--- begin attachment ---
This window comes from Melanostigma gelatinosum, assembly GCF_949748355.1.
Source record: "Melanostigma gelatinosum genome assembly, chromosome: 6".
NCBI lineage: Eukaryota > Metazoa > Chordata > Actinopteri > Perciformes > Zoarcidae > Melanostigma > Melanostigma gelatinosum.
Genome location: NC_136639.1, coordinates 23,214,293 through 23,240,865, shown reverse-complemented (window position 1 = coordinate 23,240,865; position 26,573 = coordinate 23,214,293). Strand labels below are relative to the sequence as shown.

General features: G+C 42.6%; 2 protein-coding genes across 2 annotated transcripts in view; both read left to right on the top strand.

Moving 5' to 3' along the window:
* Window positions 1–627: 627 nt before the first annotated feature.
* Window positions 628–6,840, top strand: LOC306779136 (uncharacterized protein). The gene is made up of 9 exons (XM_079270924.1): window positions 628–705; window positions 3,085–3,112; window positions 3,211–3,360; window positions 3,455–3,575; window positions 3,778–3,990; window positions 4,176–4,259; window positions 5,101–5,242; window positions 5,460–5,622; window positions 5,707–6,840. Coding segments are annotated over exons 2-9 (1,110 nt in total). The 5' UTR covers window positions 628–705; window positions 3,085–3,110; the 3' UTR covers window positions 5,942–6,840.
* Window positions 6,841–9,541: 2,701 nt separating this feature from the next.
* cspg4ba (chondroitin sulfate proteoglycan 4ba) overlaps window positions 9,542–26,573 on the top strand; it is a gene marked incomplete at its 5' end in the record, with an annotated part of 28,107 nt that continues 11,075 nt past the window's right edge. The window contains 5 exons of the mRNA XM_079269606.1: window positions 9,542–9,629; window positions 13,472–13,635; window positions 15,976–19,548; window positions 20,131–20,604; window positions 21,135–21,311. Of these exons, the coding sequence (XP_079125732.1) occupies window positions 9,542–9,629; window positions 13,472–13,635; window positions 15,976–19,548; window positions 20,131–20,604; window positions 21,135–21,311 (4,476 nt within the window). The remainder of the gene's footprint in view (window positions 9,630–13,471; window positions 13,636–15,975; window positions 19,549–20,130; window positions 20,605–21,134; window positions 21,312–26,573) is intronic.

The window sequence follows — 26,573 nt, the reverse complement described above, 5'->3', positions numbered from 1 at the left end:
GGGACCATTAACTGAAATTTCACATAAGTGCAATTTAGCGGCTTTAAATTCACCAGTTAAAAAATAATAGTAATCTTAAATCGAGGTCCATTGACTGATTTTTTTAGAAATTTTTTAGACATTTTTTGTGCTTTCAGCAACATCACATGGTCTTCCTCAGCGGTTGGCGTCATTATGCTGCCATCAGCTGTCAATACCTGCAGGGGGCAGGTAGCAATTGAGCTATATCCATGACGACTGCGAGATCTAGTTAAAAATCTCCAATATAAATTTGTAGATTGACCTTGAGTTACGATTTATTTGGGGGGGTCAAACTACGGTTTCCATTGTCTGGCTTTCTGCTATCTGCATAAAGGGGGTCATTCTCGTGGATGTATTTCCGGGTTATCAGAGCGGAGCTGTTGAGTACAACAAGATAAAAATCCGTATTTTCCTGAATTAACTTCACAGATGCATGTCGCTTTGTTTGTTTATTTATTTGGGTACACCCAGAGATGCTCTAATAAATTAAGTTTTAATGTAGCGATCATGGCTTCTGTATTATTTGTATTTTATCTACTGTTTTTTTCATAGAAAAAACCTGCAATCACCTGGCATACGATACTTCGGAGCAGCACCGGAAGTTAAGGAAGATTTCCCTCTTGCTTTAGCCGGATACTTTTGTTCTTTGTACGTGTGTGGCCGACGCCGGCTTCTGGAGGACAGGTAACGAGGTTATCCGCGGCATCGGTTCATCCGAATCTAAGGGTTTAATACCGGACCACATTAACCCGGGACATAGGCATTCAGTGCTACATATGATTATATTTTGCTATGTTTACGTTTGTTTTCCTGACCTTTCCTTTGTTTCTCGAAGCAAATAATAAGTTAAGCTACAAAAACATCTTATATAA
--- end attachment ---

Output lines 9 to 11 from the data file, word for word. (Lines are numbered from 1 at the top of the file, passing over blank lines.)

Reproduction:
* Window positions 6,841–9,541: 2,701 nt separating this feature from the next.
* cspg4ba (chondroitin sulfate proteoglycan 4ba) overlaps window positions 9,542–26,573 on the top strand; it is a gene marked incomplete at its 5' end in the record, with an annotated part of 28,107 nt that continues 11,075 nt past the window's right edge. The window contains 5 exons of the mRNA XM_079269606.1: window positions 9,542–9,629; window positions 13,472–13,635; window positions 15,976–19,548; window positions 20,131–20,604; window positions 21,135–21,311. Of these exons, the coding sequence (XP_079125732.1) occupies window positions 9,542–9,629; window positions 13,472–13,635; window positions 15,976–19,548; window positions 20,131–20,604; window positions 21,135–21,311 (4,476 nt within the window). The remainder of the gene's footprint in view (window positions 9,630–13,471; window positions 13,636–15,975; window positions 19,549–20,130; window positions 20,605–21,134; window positions 21,312–26,573) is intronic.

The window sequence follows — 26,573 nt, the reverse complement described above, 5'->3', positions numbered from 1 at the left end: